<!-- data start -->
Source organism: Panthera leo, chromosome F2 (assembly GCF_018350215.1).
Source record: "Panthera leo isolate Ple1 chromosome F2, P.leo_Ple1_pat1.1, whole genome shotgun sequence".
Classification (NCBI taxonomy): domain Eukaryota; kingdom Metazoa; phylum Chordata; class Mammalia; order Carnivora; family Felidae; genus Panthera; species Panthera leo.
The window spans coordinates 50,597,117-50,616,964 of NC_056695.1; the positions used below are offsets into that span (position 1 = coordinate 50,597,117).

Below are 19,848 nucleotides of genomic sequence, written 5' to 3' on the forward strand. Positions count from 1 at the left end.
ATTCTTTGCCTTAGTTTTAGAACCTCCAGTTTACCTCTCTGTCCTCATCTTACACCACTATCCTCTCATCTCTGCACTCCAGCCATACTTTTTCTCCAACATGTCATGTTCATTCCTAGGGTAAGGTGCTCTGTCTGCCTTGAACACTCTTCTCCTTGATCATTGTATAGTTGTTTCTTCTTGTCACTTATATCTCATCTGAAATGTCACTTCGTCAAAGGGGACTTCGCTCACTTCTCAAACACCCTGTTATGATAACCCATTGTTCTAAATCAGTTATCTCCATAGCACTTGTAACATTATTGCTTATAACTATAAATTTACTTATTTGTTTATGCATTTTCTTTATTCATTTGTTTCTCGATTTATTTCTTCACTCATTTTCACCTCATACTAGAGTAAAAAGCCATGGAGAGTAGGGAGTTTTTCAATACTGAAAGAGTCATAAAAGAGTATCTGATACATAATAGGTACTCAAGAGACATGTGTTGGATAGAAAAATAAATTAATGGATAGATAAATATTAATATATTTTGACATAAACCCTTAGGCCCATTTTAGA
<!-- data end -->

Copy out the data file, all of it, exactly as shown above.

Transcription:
Source organism: Panthera leo, chromosome F2 (assembly GCF_018350215.1).
Source record: "Panthera leo isolate Ple1 chromosome F2, P.leo_Ple1_pat1.1, whole genome shotgun sequence".
Classification (NCBI taxonomy): domain Eukaryota; kingdom Metazoa; phylum Chordata; class Mammalia; order Carnivora; family Felidae; genus Panthera; species Panthera leo.
The window spans coordinates 50,597,117-50,616,964 of NC_056695.1; the positions used below are offsets into that span (position 1 = coordinate 50,597,117).

Below are 19,848 nucleotides of genomic sequence, written 5' to 3' on the forward strand. Positions count from 1 at the left end.
ATTCTTTGCCTTAGTTTTAGAACCTCCAGTTTACCTCTCTGTCCTCATCTTACACCACTATCCTCTCATCTCTGCACTCCAGCCATACTTTTTCTCCAACATGTCATGTTCATTCCTAGGGTAAGGTGCTCTGTCTGCCTTGAACACTCTTCTCCTTGATCATTGTATAGTTGTTTCTTCTTGTCACTTATATCTCATCTGAAATGTCACTTCGTCAAAGGGGACTTCGCTCACTTCTCAAACACCCTGTTATGATAACCCATTGTTCTAAATCAGTTATCTCCATAGCACTTGTAACATTATTGCTTATAACTATAAATTTACTTATTTGTTTATGCATTTTCTTTATTCATTTGTTTCTCGATTTATTTCTTCACTCATTTTCACCTCATACTAGAGTAAAAAGCCATGGAGAGTAGGGAGTTTTTCAATACTGAAAGAGTCATAAAAGAGTATCTGATACATAATAGGTACTCAAGAGACATGTGTTGGATAGAAAAATAAATTAATGGATAGATAAATATTAATATATTTTGACATAAACCCTTAGGCCCATTTTAGA